I say, Thank YOU to her! Truer words have not been spoken, in regards to building a foundation of love, admiration, respect and friendship with our children so they choose family even when they no longer need family. That is something I will hold in my heart and mind on these frustrating days with my willful little men. And, of course, this image of them, wearing boxer briefs, shoes with no socks and puffy winter coats, expectantly waiting to take out the garbage - concoast and motorcycling.
She was our witness this week. As a single parent, once herself, she knew one of the little gifts is being seen, even for just a moment. It is the witnessing that co-parenting brings that we single parents often miss. It is the witness. So I thank her for being a witness this week.
Today, I was reminded of three important things about toddlers:
Yet, knowing this and working every possible structure and ritual to make sure these three things are always true, in any given moment, they still have a mind of their own. They can, and will, suddenly declare a hunger strike against their favorite food; they can and will decide that no matter how tired they are, they would rather sing to themselves for two hours than take a nap. And the clincher, they can, and will, scream in your face when they are not getting an escalated response to their escalation, which they feel they richly deserve for all their theatrics.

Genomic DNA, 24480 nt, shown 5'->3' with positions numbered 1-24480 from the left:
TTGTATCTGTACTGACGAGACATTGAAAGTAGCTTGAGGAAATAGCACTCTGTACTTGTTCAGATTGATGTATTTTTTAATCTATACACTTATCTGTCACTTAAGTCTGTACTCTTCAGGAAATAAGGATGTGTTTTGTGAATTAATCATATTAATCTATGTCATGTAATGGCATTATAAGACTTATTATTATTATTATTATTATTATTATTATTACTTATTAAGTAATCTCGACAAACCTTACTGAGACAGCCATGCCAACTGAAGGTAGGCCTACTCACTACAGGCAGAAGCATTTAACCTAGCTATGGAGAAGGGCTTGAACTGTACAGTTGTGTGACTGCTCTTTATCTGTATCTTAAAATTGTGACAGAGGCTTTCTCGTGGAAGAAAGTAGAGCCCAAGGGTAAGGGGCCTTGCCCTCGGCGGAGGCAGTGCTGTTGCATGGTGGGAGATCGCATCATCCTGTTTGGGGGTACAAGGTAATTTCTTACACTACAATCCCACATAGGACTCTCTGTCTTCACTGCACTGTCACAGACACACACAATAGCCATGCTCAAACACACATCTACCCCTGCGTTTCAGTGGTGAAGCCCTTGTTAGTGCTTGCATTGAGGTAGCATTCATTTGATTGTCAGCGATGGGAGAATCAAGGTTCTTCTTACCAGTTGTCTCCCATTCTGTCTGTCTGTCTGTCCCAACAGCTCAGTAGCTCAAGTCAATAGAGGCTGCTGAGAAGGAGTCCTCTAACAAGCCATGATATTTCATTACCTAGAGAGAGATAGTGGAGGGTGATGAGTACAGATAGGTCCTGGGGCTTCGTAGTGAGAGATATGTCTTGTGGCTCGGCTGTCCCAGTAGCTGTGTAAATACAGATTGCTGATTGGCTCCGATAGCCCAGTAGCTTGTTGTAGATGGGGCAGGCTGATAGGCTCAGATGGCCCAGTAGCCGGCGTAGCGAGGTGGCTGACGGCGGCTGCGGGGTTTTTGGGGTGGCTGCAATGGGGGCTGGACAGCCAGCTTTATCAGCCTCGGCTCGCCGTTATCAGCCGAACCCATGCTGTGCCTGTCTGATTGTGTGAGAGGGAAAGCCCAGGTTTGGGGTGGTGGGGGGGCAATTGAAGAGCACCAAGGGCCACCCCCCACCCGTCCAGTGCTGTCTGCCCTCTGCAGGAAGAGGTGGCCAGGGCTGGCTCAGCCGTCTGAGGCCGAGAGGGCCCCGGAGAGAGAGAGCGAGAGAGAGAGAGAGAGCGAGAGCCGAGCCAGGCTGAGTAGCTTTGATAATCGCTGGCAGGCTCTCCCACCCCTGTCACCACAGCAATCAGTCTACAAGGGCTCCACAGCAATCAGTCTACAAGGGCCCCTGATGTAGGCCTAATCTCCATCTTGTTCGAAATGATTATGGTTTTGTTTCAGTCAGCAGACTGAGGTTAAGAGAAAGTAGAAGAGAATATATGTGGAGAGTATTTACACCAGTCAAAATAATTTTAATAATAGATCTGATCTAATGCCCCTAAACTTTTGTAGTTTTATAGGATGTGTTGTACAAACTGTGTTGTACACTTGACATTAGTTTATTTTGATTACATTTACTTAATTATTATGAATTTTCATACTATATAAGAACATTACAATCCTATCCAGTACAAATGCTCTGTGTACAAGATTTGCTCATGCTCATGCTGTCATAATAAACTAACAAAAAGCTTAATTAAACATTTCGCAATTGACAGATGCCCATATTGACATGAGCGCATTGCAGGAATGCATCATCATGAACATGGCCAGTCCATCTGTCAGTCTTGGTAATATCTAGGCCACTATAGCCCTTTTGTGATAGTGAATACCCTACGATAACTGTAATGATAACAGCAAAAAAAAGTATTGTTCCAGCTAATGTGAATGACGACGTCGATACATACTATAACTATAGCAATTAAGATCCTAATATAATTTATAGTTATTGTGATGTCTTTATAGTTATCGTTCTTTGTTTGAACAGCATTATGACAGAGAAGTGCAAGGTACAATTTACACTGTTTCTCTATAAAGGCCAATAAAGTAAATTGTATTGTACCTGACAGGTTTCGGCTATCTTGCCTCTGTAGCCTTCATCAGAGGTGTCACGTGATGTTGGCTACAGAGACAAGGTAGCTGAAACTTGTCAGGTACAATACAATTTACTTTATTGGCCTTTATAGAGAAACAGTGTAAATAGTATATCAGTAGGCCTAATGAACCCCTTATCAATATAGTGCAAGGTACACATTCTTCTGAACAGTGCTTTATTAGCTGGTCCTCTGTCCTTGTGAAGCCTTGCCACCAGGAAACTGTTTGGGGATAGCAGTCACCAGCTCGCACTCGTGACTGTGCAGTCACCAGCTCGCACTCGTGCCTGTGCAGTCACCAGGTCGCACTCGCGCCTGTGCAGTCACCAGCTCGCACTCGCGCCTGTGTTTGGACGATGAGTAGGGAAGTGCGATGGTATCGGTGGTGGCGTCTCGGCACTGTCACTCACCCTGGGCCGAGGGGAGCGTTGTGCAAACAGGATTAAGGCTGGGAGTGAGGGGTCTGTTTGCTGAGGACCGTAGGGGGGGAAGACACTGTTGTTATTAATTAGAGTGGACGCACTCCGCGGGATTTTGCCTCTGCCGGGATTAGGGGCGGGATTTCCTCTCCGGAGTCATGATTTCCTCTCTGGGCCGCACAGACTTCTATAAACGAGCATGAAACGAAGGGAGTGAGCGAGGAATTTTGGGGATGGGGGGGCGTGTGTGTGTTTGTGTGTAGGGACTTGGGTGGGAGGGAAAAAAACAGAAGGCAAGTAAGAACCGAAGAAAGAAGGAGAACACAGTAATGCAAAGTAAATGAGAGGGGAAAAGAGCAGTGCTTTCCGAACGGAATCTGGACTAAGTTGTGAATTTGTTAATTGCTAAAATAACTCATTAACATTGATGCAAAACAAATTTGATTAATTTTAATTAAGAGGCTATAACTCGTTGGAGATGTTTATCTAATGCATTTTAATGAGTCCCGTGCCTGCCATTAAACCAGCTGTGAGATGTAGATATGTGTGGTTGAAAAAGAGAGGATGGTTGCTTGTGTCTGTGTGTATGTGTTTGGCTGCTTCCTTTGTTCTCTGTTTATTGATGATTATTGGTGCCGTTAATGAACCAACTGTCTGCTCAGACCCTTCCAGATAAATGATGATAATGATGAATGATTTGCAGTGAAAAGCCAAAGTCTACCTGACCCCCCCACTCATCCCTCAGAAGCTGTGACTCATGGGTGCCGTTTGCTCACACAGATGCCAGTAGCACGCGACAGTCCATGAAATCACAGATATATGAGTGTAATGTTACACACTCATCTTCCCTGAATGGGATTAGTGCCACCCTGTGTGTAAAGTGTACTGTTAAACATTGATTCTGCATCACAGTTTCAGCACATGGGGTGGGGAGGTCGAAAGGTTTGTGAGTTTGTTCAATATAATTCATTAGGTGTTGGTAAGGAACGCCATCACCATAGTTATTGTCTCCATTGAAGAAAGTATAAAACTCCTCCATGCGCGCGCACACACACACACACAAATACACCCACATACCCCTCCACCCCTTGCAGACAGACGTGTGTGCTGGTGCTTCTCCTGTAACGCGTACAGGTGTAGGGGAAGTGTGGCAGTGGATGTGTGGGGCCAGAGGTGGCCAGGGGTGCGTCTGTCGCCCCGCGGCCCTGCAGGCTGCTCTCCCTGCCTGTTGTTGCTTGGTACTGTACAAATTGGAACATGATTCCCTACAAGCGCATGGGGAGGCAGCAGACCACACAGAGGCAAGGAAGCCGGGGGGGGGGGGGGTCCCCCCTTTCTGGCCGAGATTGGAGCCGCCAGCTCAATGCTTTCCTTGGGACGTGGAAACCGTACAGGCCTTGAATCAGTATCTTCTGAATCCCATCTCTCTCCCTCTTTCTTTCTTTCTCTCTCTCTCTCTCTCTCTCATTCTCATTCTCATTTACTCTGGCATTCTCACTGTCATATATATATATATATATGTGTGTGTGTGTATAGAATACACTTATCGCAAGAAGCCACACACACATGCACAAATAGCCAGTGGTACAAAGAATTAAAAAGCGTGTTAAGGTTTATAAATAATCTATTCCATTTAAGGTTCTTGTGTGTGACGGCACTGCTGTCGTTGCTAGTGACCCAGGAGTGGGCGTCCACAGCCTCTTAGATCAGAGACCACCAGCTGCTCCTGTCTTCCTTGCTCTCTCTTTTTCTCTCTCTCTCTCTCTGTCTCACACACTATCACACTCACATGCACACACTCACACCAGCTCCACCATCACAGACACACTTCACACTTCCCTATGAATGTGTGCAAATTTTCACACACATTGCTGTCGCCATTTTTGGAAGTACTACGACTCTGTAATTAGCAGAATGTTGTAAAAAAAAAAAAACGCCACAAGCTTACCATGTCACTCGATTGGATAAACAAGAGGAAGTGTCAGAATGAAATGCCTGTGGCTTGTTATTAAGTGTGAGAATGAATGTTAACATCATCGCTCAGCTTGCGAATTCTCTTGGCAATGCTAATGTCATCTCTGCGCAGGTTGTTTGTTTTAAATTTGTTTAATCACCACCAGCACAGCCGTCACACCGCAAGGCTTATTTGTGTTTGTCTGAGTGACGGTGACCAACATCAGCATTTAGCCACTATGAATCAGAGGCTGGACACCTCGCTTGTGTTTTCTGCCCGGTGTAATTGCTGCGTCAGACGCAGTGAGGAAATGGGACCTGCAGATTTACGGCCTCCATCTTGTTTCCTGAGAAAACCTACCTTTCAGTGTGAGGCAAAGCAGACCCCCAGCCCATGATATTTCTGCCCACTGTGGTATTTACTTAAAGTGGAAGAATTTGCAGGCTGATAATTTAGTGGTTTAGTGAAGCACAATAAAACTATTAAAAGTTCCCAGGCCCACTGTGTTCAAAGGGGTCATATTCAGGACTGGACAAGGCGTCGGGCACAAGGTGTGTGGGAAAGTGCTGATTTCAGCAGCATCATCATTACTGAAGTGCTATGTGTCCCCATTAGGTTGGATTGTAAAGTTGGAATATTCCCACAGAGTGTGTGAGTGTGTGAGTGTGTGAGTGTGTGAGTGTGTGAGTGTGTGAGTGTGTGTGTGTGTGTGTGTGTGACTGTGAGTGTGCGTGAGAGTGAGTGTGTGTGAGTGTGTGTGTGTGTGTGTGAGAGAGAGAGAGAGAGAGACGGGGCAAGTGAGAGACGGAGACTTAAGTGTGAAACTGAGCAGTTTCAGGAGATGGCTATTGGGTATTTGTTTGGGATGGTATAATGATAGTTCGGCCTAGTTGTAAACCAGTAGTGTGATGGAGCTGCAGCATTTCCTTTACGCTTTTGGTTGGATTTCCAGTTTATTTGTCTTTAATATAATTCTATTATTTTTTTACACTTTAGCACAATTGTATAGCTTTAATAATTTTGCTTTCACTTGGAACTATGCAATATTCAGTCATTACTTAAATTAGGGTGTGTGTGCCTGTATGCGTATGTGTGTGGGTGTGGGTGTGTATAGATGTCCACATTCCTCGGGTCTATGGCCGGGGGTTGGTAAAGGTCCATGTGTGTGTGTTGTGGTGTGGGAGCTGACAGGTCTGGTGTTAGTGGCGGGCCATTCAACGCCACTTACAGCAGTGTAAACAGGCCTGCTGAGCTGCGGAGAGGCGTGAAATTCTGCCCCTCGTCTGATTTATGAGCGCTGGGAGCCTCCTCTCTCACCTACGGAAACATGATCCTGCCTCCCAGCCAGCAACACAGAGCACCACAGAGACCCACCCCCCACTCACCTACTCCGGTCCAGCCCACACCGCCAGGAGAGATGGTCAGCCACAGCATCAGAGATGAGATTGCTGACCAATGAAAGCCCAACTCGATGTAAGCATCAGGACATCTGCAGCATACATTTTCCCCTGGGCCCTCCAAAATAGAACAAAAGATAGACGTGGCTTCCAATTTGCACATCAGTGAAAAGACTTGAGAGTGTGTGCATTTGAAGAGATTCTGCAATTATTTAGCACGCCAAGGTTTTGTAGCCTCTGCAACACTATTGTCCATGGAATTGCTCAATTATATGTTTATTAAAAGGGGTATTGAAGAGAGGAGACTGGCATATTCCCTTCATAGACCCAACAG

I chose to have days like today. I chose to have a two year old, barely three feet tall, little person, scream in my face when he didn't like the answer he was getting about why the puter couldn't go in the bathtub with him. Arguably, it is probably the very same argument he will have with a future spouse, who wonders why he needs to take his smart phone into the bathroom with him and sit for hours on end, for what appears, from the other side of the door, to be for no good reason. I chose to come into the nursery, after the aforementioned karaoke nap, to find my oldest (by three minutes) excitedly showing his little brother that he had taken off his poop-diaper, somewhat successfully, given that very little poop was on him and a very lot of poop was on the sheets. I chose this. I chose to leave a man, with whom, admittedly, all was not always rosy, especially toward the end. I chose to leave that man, that romantic love, so that I could have the privilege of walking into this daily match of wills. All by myself.
However. And you were waiting for this, right? The neat little tie-it-up-with-a-bow-conclusion to this post: yes, there is great satisfaction in putting the last toy away at the end of a day like today. There is much love, so much I cannot explain, when I peek around the corner from the kitchen to see twin brothers, identical from the back, heads down over their puters taking a break from their own internal madness, driven by their constant playful inquiry to discover and rediscover every square inch of their world.
There are their tiny arms wrapping around my neck for the big hug and last time lull-bye mommy, a special version of the classic I've been singing to them since I brought them home from the hospital, to help them fall back asleep between feedings. There is the tiniest of nostalgia, now, in this song and their calling for it, that reminds me that ritual is a gem; that structure is something to push against; that love provides a place to rest when we've all become too tired from our clashing of wills. That home is always where we return.
I'm Kimberly. Single mother by choice. Now also wife. Holder of space. Maker of place. Mom. Mama. Mommy. Mitch. These are my thoughts, reflections, ideas and random observations about raising twin sons.